© Matt Bors

The last panel of this comic shows the terrorists popping open a bottle of champagne, even though the Muslim religion prohibits alcohol. Maybe this is a subtle reminder that the terrorists in Paris were not particularly religious.

UPDATE: Republican-controlled House has passed a bill to severely restrict the entry of Syrian refugees to the US. Obama is threatening to veto the bill, assuming it gets through the Senate.



  1. ebdoug wrote:

    And of course, back comes “Obama wasn’t born in this country and is a Muslim.” Oh, the ignorance of the 70% of this population. They believe what Fox News indoctrinates them with as people love to hate.

    Thursday, November 19, 2015 at 5:00 am | Permalink
  2. Hassan wrote:

    If you look at all the terrorists attack or attempts, most of the guys have very flimsy background. Rarely has been anyone who was very devout muslim regularly going to mosque.

    Thursday, November 19, 2015 at 6:49 am | Permalink
  3. PATIOTSGT wrote:

    I get what you are saying IK, and for the most part I agree. If we we’re just fighting an ideology I think everyone could get on board with the strategy. But we’re not just fighting an ideology, we are defending against actual physical attacks. Islam is the largest religion on the planet, and except for a few scattered voices around the globe, there is silence and worse.

    From certain points of view their position seems justified, but their points a re not so clear.

    In a broader sense I think you are right and we must show restraint. We must not forget our humanity, but we should also not completely dismiss the fears of our own countrymen with indignation and dismissiveness. Especially when it comes to the Syrians seeking refuge. Explain and reassure the people that there is a plan, tell them the process and who we will or will not allow in. Americans saw the videos from Europe of the streams of un-vetted refugees pouring over their borders. They do not want the same here.

    For myself, I have questions about our intentions and historic lack of caring about the suffering in other parts of the world. Who stepped up against the slaughter in Rwanda and countless other African nations. Who opposed the Khmer Rouge after Vietnam, who came to the rescue or is assisting Somalia? We rushed into Bosnia, why? We stood by when Assad was murdering his own Syrians, we didn’t care. When the Taliban subjugated and sent Afghans back into the stone age it was their issue to resolve.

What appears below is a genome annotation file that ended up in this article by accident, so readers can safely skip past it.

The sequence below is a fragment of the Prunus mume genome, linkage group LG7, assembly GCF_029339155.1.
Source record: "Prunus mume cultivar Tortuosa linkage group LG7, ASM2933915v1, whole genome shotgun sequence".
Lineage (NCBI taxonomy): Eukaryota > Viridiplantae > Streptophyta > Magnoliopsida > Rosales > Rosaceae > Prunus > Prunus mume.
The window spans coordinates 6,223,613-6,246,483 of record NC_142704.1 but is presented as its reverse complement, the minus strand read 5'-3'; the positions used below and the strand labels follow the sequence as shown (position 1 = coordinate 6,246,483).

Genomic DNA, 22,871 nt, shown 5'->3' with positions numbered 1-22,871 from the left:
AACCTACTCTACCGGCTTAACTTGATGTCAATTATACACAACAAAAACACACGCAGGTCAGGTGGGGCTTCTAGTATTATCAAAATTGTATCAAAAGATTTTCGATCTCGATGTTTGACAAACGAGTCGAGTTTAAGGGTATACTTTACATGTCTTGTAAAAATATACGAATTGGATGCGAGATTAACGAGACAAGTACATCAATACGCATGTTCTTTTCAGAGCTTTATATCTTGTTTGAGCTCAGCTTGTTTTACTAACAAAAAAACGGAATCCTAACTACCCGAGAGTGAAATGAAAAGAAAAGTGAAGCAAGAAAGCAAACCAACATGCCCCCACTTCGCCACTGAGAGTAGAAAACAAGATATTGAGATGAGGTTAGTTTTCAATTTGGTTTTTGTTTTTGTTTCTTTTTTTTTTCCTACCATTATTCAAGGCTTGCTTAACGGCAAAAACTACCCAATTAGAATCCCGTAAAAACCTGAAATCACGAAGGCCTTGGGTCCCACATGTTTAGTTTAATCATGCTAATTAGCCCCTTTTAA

Why, because none of those other groups declared an unofficial war on us. We are lucky we don’t share an open border with enemies sworn to kill us. Americans just want to know and have confidence that their government has matters in control and a plan. The extremists are an enemy we should not ignore. They will not quit because we appeal to their intelligence and turn the other cheek.

    This discussion needs to be continued and more points of view need to brought to the table. Yes Christians went on their crusade in the name of God, but none of them are alive today and the Christian community has largely changed. What about the enslavement and killing of the Israelites by the Egyptians, should that justify Israel killing them? What about the countless other examples of man’s slaughter of neighbors, should each group be allowed to carry that grudge for countless generations? In my mind, people in the present need to let go of the past and stop using it as an excuse. We have many of those types of groups here, and all over the world. How do we change that?

    Keep talking, please!

    Thursday, November 19, 2015 at 6:54 am | Permalink
  4. Hassan wrote:

    PATIOTSGT, “there is silence and worse”, I did not read article yet, but not sure if you want 1.6 billions muslims to come to your home and condemn terrorism. Each country where is muslim majority, the leaders have condemned Paris attacks and any attacks before it. All respected religious scholars from west or east have condemned the attacks.

    The only thing (and big thing) lacking from muslim countries is actual fighting against DAESH. Few countries are doing it, but halfheartedly.

    Thursday, November 19, 2015 at 7:28 am | Permalink
  5. PATRIOTSGT wrote:

    Your right Hassan, I do not want 1.6 billion of any people coming to dinner at my house.
    I remember the million man march for black equality 20 years ago. A million Muslim march in a few of the more heavily Muslim nations denouncing the extremists might convince the western peoples that the majority is actually against those who defile Islam. It might also convince young impressionable people that there is another way. Our million man march was organized by Nation of Islam leader Louis Farrakhan. His message didn’t exactly resonate because he used the term justice or else, implying a threat. Perhaps if there was a more focused leader who could convey that peace (the foundation of Islam) is the way, the only way, then non-muslim people around the world might support the movement.